The “War on Terror” is just high-budget, mass-scale terrorism, and it creates more terrorism of the ordinary variety as well.
By Caitlin Johnson and cross-posted from Consortium News.
A report from Brown University’s Costs of War Project has found that at least 37 million people have been displaced as a result of America’s so-called War on Terror since 9/11, a conservative estimate of a number that may actually be somewhere between 48 million and 59 million.
That number — “at least 37 million” — happens by pure coincidence to be the exact same number of Americans reported to suffer from food insecurity because their government spends their wealth and resources killing and displacing people overseas.
This inconvenient revelation, which was actually reported on by The New York Times for once, is causing conniptions for all the right people, with The Washington Post‘s neoconservative war propagandist Josh Rogin ejaculating, “The @nytimes should be ashamed for running this as ‘analysis.’ Blaming the U.S. for the displacement of 7 million Syrians is crazy and dishonest. Way to launder anti-American propaganda.”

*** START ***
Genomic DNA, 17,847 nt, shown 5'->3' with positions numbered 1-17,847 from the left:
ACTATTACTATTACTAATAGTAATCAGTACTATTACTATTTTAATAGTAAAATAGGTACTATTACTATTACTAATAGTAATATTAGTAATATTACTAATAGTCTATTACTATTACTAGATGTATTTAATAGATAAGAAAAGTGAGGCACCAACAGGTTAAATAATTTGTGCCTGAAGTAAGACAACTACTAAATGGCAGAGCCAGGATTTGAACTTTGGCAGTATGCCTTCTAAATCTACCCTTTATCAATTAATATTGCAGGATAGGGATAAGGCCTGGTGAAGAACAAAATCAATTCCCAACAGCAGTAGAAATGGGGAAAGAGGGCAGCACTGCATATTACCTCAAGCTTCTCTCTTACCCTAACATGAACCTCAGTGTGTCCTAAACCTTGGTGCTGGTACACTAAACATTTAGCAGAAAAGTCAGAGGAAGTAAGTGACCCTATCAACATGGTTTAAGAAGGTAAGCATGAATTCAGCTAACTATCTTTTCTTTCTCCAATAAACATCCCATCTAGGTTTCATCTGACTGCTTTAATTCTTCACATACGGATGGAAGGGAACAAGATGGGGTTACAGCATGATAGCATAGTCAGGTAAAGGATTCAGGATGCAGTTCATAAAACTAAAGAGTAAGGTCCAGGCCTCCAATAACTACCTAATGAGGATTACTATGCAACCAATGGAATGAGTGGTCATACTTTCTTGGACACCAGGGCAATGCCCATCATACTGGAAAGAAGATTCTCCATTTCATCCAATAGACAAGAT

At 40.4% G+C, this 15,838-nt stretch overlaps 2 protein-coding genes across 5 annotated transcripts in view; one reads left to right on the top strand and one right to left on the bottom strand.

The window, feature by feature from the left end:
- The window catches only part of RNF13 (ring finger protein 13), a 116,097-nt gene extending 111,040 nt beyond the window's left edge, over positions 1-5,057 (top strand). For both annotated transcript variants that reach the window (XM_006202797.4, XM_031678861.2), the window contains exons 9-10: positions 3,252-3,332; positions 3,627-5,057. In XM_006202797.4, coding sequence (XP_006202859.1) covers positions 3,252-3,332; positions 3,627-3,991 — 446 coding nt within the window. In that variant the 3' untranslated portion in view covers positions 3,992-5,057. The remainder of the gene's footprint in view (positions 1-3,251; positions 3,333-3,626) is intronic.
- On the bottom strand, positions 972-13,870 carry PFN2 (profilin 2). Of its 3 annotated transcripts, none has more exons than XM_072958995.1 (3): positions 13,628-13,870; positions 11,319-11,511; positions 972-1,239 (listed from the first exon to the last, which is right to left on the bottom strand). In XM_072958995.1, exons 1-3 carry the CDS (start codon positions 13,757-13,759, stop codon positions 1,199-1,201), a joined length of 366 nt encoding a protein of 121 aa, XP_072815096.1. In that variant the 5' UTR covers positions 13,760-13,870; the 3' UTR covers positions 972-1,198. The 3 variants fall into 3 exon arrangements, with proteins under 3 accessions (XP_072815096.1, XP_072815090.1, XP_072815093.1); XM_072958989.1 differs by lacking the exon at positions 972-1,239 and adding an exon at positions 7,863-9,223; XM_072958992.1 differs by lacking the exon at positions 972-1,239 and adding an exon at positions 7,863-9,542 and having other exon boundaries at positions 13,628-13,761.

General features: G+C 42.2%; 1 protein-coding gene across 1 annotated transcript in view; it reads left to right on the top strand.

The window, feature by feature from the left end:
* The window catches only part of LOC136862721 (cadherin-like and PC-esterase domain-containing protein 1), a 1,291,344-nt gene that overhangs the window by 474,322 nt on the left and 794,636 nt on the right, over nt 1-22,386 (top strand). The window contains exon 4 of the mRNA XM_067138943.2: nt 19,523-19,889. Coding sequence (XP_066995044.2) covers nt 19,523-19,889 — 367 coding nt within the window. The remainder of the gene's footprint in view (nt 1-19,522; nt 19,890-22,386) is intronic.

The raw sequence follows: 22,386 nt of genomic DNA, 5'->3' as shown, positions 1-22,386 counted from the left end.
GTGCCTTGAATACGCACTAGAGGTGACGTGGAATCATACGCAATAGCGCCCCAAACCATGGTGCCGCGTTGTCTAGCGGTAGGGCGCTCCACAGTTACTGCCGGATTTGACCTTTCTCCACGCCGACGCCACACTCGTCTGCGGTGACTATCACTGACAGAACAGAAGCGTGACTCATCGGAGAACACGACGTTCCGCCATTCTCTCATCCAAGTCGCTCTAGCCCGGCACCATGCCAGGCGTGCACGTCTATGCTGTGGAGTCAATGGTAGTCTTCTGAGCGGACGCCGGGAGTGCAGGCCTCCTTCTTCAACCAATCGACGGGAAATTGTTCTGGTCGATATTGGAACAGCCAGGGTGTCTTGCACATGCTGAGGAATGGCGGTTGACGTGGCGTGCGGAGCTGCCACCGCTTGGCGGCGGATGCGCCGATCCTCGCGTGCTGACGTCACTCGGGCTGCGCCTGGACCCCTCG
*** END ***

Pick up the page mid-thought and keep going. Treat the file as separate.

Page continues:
Sure Josh, it’s not like the extremist forces who flooded Syria with the goal of toppling Damascus were backed by the U.S. and its allies and sprung into existence as a direct result of the regional destabilization caused by Western interventionism in the name of fighting terror. Oh wait no that’s exactly what happened.
“This has been one of the major forms of damage, of course along with the deaths and injuries, that have been caused by these wars,” the lead author of the report David Vine told The New York Times. “It tells us that U.S. involvement in these countries has been horrifically catastrophic, horrifically damaging in ways that I don’t think that most people in the United States, in many ways myself included, have grappled with or reckoned with in even the slightest terms.”
Tens of millions of people forced to flee their homes in desperation as a result of the violence and destabilization caused by U.S. interventions justified by the need to fight “terrorism.”
How many Americans have indeed grappled with or reckoned with this in the slightest terms? Contemplated the scale and the depth of the suffering those interventions are causing real human beings with the same capacity for anguish as themselves? Asked themselves if the ends really justify the devastating means?
And, perhaps most importantly, asked themselves if they are quite sure who the real terrorists are in this situation?…